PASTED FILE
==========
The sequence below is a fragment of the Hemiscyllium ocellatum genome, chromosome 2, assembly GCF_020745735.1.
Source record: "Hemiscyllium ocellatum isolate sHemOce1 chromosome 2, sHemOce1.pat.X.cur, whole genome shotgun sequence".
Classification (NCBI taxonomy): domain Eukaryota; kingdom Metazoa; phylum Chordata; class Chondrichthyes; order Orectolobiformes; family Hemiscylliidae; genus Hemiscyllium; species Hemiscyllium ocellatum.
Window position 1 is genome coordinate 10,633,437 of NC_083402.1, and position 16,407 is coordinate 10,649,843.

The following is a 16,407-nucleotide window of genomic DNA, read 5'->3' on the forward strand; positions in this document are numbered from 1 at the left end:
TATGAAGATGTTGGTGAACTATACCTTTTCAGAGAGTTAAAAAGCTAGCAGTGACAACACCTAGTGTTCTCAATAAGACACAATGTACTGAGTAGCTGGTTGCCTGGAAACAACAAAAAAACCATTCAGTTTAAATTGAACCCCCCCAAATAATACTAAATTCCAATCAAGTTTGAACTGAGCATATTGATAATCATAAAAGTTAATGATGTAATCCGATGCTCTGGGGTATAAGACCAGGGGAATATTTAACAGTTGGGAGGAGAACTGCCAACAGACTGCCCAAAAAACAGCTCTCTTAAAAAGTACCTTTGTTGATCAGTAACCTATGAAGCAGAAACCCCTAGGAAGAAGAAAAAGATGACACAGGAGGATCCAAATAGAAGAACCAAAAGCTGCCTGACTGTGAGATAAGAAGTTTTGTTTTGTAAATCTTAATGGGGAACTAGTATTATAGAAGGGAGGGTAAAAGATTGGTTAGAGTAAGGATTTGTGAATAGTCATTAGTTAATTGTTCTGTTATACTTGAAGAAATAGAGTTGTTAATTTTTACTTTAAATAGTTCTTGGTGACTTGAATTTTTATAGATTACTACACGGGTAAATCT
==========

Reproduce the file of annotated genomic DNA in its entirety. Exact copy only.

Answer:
The sequence below is a fragment of the Hemiscyllium ocellatum genome, chromosome 2, assembly GCF_020745735.1.
Source record: "Hemiscyllium ocellatum isolate sHemOce1 chromosome 2, sHemOce1.pat.X.cur, whole genome shotgun sequence".
Classification (NCBI taxonomy): domain Eukaryota; kingdom Metazoa; phylum Chordata; class Chondrichthyes; order Orectolobiformes; family Hemiscylliidae; genus Hemiscyllium; species Hemiscyllium ocellatum.
Window position 1 is genome coordinate 10,633,437 of NC_083402.1, and position 16,407 is coordinate 10,649,843.

The following is a 16,407-nucleotide window of genomic DNA, read 5'->3' on the forward strand; positions in this document are numbered from 1 at the left end:
TATGAAGATGTTGGTGAACTATACCTTTTCAGAGAGTTAAAAAGCTAGCAGTGACAACACCTAGTGTTCTCAATAAGACACAATGTACTGAGTAGCTGGTTGCCTGGAAACAACAAAAAAACCATTCAGTTTAAATTGAACCCCCCCAAATAATACTAAATTCCAATCAAGTTTGAACTGAGCATATTGATAATCATAAAAGTTAATGATGTAATCCGATGCTCTGGGGTATAAGACCAGGGGAATATTTAACAGTTGGGAGGAGAACTGCCAACAGACTGCCCAAAAAACAGCTCTCTTAAAAAGTACCTTTGTTGATCAGTAACCTATGAAGCAGAAACCCCTAGGAAGAAGAAAAAGATGACACAGGAGGATCCAAATAGAAGAACCAAAAGCTGCCTGACTGTGAGATAAGAAGTTTTGTTTTGTAAATCTTAATGGGGAACTAGTATTATAGAAGGGAGGGTAAAAGATTGGTTAGAGTAAGGATTTGTGAATAGTCATTAGTTAATTGTTCTGTTATACTTGAAGAAATAGAGTTGTTAATTTTTACTTTAAATAGTTCTTGGTGACTTGAATTTTTATAGATTACTACACGGGTAAATCT